The big takeouts from the fifth annual Directors Event
The annual event aims to highlight some of the critical issues facing SA and the role of business in addressing them
Billed as "SA’s biggest board meeting", The Directors Event recently took place in Sandton. Now in its fifth year, the event brings together leaders and prominent decisionmakers from the public and private sector to seek solutions to some of the country’s many challenges.
The annual event attracted an audience of senior management and C-level executives. During three moderated panel discussions, industry leaders debated the major issues affecting SA’s economy.
The Directors Event is presented in association with the prestigious Sunday Times Top 100 Companies Awards, the Institute of Directors (IodSA), and in partnership with BCX.
Mandisa Ntloko-Petersen, chief marketing officer at BCX, says: “The Directors Event is a not-to-be-missed event on the calendar, offering a platform for dialogue and action that deepens democracy and promotes SA’s social, economic and political development. At BCX, we are a strong supporter of SA and this is why we chose to partner with The Directors Event.”
This year’s keynote address was delivered by Chief Justice Mogoeng Mogoeng who questioned how SA had jettisoned its value system to the extent that corruption was allowed to flourish. SA’s election process, he said, was fundamentally flawed, adding that it mattered who became president of the country or a premier, cabinet minister or mayor.
Leaders should not be chosen from the ranks of those who have resources or for their connections, but rather because they have the necessary skills to address the many problems facing the country, said Mogoeng. “We owe it to ourselves and to prosperity to appoint only the best to positions of responsibility.”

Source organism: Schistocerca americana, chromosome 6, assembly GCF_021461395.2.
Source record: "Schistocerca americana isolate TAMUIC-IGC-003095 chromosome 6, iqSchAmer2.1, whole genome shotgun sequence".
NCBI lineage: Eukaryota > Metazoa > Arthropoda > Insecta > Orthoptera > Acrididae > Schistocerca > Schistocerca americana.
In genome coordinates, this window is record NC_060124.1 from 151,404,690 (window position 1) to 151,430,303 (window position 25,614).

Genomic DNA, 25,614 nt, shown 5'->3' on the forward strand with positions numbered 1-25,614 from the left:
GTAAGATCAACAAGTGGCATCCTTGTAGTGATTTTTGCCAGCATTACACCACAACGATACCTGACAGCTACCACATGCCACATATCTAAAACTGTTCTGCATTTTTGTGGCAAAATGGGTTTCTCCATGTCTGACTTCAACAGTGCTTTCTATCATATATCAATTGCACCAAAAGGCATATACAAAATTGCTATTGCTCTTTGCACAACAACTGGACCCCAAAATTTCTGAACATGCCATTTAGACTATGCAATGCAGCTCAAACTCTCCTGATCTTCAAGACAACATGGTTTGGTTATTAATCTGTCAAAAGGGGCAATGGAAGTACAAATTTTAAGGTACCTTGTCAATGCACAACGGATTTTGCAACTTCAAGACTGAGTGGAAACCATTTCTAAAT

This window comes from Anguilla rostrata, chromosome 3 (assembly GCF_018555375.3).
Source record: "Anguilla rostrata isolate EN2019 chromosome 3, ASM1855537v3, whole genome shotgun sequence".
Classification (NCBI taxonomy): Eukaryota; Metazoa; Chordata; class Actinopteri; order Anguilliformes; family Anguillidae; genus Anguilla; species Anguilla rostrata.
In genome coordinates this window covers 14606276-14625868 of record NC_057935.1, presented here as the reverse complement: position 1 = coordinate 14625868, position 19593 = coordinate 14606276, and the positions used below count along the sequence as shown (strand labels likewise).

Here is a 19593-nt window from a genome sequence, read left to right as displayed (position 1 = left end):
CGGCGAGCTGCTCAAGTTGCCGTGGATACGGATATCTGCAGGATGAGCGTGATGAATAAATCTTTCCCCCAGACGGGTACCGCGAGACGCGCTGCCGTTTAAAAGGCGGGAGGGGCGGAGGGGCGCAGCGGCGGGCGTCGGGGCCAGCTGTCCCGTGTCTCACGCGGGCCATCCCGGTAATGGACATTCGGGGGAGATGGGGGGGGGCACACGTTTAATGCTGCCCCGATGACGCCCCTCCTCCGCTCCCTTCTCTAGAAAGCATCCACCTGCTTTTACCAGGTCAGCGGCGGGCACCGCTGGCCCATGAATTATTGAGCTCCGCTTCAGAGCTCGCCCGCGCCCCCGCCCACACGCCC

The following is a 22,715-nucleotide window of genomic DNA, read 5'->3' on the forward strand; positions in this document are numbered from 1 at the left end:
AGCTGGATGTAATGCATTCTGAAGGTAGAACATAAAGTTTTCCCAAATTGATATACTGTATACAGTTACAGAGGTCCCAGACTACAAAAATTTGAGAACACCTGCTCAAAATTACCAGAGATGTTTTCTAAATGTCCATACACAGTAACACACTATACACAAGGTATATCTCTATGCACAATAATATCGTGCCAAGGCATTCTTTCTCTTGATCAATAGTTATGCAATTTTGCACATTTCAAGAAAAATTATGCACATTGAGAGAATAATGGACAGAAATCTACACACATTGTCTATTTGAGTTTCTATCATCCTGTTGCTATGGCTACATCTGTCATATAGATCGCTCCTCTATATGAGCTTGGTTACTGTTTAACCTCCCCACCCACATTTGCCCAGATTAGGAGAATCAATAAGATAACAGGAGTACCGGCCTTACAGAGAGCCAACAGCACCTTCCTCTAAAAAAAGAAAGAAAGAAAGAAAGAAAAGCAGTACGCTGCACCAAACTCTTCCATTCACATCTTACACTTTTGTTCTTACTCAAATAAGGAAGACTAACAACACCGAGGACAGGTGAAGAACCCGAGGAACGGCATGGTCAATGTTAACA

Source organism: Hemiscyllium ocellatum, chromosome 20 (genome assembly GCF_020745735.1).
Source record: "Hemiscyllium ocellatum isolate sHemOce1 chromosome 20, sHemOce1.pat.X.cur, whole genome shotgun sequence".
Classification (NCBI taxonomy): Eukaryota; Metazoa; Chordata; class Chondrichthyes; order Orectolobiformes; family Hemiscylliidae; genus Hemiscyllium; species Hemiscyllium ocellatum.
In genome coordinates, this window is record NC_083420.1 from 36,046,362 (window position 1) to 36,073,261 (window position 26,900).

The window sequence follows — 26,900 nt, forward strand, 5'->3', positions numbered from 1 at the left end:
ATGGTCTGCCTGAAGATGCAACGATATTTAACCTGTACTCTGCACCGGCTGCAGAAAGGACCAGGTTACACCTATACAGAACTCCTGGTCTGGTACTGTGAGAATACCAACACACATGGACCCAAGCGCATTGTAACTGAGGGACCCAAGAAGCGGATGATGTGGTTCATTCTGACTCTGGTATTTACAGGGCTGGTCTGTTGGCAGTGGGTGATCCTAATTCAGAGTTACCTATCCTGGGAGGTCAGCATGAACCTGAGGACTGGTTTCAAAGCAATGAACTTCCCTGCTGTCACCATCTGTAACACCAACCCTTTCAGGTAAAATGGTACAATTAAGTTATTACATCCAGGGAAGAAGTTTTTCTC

Candidates for leadership positions should meet stringent requirements before being considered and be subjected to much greater public scrutiny. “We need to be asking the hard questions of our potential leaders so that we get the best to lead us,” he said.
Mogoeng called for reflection on how political parties were funded, noting that the current system encouraged favours in return and that “money speaks”.
Watch the video | Chief Justice Mogoeng Mogoeng's keynote address
This year’s Chairman’s Report was delivered by Phuti Mahanyele-Dabengwa, executive chairperson of Sigma Capital and a trustee of the Cyril Ramaphosa Foundation (formerly known as the Shanduka Foundation). She said education would drive SA forward, adding that the foundation had made a number of contributions to support education.
Referencing the Ninja generation (no income, no jobs and no assets), she said neither the public nor private sector could absorb all school leavers, which made the creation of an entrepreneurial culture so vital.
A panel discussion on youth employment and entrepreneurship discussed current initiatives to address youth unemployment, as well as the need to create a more supportive environment for aspiring entrepreneurs.
A second panel discussion focused on digital transformation and whether inclusive technology innovation could develop SA’s economy. Technology is disrupting both business and society; it’s changing the nature of work and making a growing number of people redundant. However, there is no doubt that digital transformation is good for business. Digitally transformed companies are overtaking their less transformed counterparts.
SA needs to think carefully about which digital technologies it adopts and the potential social consequences of these technologies, to ensure a more equitable society.
The final panel discussion of the day focused on SA’s politics and the economy, both of which are in crisis. All stakeholders need to act in the national interest and make some hard trade-offs and compromises. Critically, SA needs to become better at implementing plans; develop better partnerships with the private sector; put the right leaders in place; and better manage political contestation.
The IoDSA has supported The Directors Event since it began in 2015. “It serves to highlight some of the critical issues facing our country and business’s role in addressing these issues, as our future sustainability as organisations and as a country depends on them,” says Parmi Natesan, CEO of the IoDSA.